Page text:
Five visits to the Byron Bay Integrated Water Management Reserve yielded 68 species of birds which is not bad for late autumn when many migrant species are absent. Also, following widespread rain after Cyclone Debbie, large areas of wet habitat for nomadic water birds have been created which means birds are distributed more widely and not concentrated in the more permanent wetlands.
The brochure “Birds of the Byron Wetlands, A Birdwatchers guide to Wetlands” prepared by members of Byron Bird Buddies, lists 227 species that have been recorded at the wetlands. Of the 227 species 112 (50%) are listed as common while 61 (27%) are uncommon, 54 (24%) are rare at the site and just 4 are introduced species.
The following photos are all from the Byron Bay Integrated Water Management Reserve.
Please click on photos to enlarge.
|Azure Kingfisher – I crossed paths with Azures on a few occasions.|
|Forest Kingfisher fluffed up in the morning cool – looking for a frog breakfast.|
The bird moved to a new perch – shortly after it pounced and captured a small frog.
I saw two birds catch small frogs – unfortunately I was not able to photograph them with the frogs in their bills.
|Intermediate Egret – the long body, legs and neck gives the bird a long reach when hunting.|
|Intermediate Egret in breeding plumage.|
|Little Egrets were also hunting on the wetlands along with Intermediate and a few Great Egrets.|
Egrets roosted in the wetlands overnight, however I did not see them at the
wetlands during the day – they were no doubt out feeding among cattle in
|Dozens of Australasian Grebes were diving for food among the water lilies.|
|There were also large numbers of Eurasian Coots feeding among the water lilies.|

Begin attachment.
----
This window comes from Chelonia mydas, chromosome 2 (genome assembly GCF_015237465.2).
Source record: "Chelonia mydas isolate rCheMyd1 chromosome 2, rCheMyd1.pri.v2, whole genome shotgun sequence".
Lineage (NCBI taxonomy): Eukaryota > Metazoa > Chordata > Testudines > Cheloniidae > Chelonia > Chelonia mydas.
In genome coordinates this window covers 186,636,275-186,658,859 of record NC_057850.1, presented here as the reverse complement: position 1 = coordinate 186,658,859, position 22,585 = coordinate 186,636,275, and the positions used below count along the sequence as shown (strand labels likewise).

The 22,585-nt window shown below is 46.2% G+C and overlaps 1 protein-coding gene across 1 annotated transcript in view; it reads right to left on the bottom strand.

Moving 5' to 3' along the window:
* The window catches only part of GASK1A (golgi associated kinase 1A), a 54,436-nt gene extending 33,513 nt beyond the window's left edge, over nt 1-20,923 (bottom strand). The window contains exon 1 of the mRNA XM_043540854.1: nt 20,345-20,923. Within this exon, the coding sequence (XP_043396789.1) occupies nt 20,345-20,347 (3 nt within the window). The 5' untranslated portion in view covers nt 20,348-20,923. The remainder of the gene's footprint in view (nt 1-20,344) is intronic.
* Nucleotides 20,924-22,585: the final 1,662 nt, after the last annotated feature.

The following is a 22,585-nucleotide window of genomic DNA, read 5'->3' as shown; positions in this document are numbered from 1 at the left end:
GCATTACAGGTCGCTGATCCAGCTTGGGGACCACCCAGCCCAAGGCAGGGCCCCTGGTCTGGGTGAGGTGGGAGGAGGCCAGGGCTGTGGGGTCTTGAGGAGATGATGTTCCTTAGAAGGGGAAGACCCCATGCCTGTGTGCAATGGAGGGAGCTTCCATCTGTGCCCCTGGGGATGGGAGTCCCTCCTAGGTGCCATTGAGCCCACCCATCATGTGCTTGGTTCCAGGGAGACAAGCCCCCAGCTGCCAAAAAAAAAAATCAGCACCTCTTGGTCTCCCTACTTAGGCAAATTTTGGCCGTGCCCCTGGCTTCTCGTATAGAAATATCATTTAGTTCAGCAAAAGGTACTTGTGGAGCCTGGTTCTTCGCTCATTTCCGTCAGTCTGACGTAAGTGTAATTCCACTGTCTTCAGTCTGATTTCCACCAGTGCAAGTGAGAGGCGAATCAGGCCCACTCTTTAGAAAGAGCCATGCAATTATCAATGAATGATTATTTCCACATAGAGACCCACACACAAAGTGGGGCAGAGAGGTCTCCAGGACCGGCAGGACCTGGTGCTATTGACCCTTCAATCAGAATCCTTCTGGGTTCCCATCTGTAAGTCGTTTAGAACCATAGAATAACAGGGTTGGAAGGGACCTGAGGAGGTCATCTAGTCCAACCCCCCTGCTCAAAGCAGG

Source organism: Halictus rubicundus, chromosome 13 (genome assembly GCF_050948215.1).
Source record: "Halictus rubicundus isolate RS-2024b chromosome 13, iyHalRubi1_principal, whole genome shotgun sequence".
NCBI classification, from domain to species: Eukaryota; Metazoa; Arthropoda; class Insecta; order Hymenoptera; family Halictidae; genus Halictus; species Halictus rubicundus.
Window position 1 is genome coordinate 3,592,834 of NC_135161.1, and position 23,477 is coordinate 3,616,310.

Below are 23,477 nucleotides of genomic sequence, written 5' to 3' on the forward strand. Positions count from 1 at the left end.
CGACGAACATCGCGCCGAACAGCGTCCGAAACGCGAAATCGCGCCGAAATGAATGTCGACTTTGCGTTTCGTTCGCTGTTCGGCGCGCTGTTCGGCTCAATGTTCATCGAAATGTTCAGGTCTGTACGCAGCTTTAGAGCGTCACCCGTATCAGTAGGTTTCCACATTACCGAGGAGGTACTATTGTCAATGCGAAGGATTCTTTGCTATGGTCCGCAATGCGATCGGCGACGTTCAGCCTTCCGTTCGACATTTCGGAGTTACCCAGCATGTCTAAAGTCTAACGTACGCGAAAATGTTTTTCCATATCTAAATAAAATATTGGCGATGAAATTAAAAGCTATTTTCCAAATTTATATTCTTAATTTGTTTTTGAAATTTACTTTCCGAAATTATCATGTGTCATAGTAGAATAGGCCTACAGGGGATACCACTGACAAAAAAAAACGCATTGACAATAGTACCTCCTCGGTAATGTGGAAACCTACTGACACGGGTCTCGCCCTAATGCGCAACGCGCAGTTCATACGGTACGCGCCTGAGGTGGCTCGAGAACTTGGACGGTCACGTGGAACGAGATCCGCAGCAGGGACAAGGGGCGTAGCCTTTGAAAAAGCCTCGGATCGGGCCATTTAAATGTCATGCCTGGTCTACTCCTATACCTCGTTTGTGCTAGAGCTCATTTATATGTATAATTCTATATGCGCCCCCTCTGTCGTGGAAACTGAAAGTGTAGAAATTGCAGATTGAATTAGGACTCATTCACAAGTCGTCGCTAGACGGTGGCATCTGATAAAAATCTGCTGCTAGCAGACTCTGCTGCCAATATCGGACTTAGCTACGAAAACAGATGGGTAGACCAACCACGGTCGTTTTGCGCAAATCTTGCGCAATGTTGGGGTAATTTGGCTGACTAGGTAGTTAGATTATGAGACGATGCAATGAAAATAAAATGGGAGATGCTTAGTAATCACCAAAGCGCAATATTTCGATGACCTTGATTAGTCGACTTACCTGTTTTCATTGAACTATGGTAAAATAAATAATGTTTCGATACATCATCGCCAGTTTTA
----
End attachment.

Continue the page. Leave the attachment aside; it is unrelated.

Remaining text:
|A young White-bellied Sea-Eagle circled low over the wetlands obviously looking for prey (I think this bird is a “second immature” and therefore is about 3 years old).|
|The bird made a rather inelegant landing in melaleuca trees beside the wetland. A rather flimsy perch.|
|Eventually the bird settled and then stayed for about 25 minutes overlooking the wetland.|
I watched hoping to see the bird launch an attack on an unsuspecting water bird however the bird finally departed without making any such attempt.
|Willie Wagtails and Restless Flycatchers hunted for insect prey around the margins and out over the wetlands.|
|There were good numbers of Pacific Black Duck on the wetlands. They often exploded from the water and flew off with indignant quacking.|
|I encountered several pairs of Tawny Grassbirds along the margins of the wetlands.|
Along with Little Grassbirds and Australian Reed-Warblers they rarely show themselves especially when a bird photographer is lurking nearby.
|After spending some time trying to get a reasonable photo of this elusive bird, this and the photo above were about as good as I could achieve.|
|Female Variegated Fairy-wren – the male eluded me.|
|Double-barred Finch – there were also Red-browed Finches at the wetlands.|
|Large numbers of melaleuca were in flower in the Byron Bay area and around and in the wetlands so there were good numbers of honeyeaters present including the rather elusive White-cheeked Honeyeater.|
If you are interested in visiting the Byron Bay Integrated Water Management Reserve, you must contact Byron Shire Council to arrange access – a copy of the brochure and a site map is provided on registration.